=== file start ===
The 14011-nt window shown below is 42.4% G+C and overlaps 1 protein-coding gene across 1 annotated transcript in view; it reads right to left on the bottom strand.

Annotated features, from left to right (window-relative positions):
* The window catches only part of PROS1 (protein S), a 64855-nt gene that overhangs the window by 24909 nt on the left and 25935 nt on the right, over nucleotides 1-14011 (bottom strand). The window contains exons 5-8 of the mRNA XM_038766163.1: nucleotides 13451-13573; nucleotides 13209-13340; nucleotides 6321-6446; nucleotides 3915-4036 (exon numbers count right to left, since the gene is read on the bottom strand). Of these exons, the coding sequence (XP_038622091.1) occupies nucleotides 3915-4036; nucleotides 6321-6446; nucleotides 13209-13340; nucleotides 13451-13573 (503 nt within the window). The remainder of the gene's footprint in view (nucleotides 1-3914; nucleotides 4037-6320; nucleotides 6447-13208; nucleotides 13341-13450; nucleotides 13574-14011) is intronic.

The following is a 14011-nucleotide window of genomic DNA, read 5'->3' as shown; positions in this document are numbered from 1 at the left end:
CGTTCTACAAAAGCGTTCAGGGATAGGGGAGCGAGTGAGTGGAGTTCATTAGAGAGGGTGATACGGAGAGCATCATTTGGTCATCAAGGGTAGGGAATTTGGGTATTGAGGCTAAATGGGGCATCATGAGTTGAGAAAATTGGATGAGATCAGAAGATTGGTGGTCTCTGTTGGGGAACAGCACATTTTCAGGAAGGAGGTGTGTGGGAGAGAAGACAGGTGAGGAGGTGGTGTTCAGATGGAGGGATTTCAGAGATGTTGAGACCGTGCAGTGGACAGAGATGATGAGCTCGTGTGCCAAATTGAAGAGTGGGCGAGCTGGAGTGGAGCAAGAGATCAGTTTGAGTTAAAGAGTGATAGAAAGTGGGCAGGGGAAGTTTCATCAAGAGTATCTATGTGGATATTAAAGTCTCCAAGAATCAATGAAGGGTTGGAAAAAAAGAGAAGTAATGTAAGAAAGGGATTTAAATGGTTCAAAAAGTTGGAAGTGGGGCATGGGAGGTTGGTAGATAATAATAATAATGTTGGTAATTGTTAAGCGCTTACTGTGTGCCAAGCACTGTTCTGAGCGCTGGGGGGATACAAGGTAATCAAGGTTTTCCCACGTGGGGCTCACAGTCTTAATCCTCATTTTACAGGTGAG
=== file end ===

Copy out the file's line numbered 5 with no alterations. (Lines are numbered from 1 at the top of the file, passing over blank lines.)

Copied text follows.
CGTTCTACAAAAGCGTTCAGGGATAGGGGAGCGAGTGAGTGGAGTTCATTAGAGAGGGTGATACGGAGAGCATCATTTGGTCATCAAGGGTAGGGAATTTGGGTATTGAGGCTAAATGGGGCATCATGAGTTGAGAAAATTGGATGAGATCAGAAGATTGGTGGTCTCTGTTGGGGAACAGCACATTTTCAGGAAGGAGGTGTGTGGGAGAGAAGACAGGTGAGGAGGTGGTGTTCAGATGGAGGGATTTCAGAGATGTTGAGACCGTGCAGTGGACAGAGATGATGAGCTCGTGTGCCAAATTGAAGAGTGGGCGAGCTGGAGTGGAGCAAGAGATCAGTTTGAGTTAAAGAGTGATAGAAAGTGGGCAGGGGAAGTTTCATCAAGAGTATCTATGTGGATATTAAAGTCTCCAAGAATCAATGAAGGGTTGGAAAAAAAGAGAAGTAATGTAAGAAAGGGATTTAAATGGTTCAAAAAGTTGGAAGTGGGGCATGGGAGGTTGGTAGATAATAATAATAATGTTGGTAATTGTTAAGCGCTTACTGTGTGCCAAGCACTGTTCTGAGCGCTGGGGGGATACAAGGTAATCAAGGTTTTCCCACGTGGGGCTCACAGTCTTAATCCTCATTTTACAGGTGAG